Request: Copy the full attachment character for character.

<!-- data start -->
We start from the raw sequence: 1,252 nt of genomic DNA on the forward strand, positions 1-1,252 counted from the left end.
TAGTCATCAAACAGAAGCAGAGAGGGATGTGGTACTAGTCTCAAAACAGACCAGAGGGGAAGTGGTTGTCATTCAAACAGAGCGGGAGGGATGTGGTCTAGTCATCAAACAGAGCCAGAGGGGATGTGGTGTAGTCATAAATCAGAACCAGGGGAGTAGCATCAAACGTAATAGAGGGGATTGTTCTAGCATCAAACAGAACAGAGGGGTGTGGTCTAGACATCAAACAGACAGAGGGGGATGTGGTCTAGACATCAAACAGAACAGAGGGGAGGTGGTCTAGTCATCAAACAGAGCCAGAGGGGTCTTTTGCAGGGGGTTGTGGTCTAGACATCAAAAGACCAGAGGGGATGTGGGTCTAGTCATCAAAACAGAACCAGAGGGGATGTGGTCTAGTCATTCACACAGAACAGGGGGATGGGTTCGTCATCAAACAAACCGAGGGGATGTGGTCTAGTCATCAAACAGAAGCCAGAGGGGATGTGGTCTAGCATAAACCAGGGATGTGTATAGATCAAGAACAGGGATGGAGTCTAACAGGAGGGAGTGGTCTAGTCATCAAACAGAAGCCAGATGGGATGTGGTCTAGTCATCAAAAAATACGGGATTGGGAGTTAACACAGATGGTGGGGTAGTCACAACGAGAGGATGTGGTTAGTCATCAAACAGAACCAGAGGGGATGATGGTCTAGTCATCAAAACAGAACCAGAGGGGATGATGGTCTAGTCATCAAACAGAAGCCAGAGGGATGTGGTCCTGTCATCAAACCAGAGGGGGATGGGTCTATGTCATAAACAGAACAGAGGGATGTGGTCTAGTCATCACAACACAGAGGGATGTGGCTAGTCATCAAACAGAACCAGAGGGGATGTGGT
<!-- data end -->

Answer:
We start from the raw sequence: 1,252 nt of genomic DNA on the forward strand, positions 1-1,252 counted from the left end.
TAGTCATCAAACAGAAGCAGAGAGGGATGTGGTACTAGTCTCAAAACAGACCAGAGGGGAAGTGGTTGTCATTCAAACAGAGCGGGAGGGATGTGGTCTAGTCATCAAACAGAGCCAGAGGGGATGTGGTGTAGTCATAAATCAGAACCAGGGGAGTAGCATCAAACGTAATAGAGGGGATTGTTCTAGCATCAAACAGAACAGAGGGGTGTGGTCTAGACATCAAACAGACAGAGGGGGATGTGGTCTAGACATCAAACAGAACAGAGGGGAGGTGGTCTAGTCATCAAACAGAGCCAGAGGGGTCTTTTGCAGGGGGTTGTGGTCTAGACATCAAAAGACCAGAGGGGATGTGGGTCTAGTCATCAAAACAGAACCAGAGGGGATGTGGTCTAGTCATTCACACAGAACAGGGGGATGGGTTCGTCATCAAACAAACCGAGGGGATGTGGTCTAGTCATCAAACAGAAGCCAGAGGGGATGTGGTCTAGCATAAACCAGGGATGTGTATAGATCAAGAACAGGGATGGAGTCTAACAGGAGGGAGTGGTCTAGTCATCAAACAGAAGCCAGATGGGATGTGGTCTAGTCATCAAAAAATACGGGATTGGGAGTTAACACAGATGGTGGGGTAGTCACAACGAGAGGATGTGGTTAGTCATCAAACAGAACCAGAGGGGATGATGGTCTAGTCATCAAAACAGAACCAGAGGGGATGATGGTCTAGTCATCAAACAGAAGCCAGAGGGATGTGGTCCTGTCATCAAACCAGAGGGGGATGGGTCTATGTCATAAACAGAACAGAGGGATGTGGTCTAGTCATCACAACACAGAGGGATGTGGCTAGTCATCAAACAGAACCAGAGGGGATGTGGT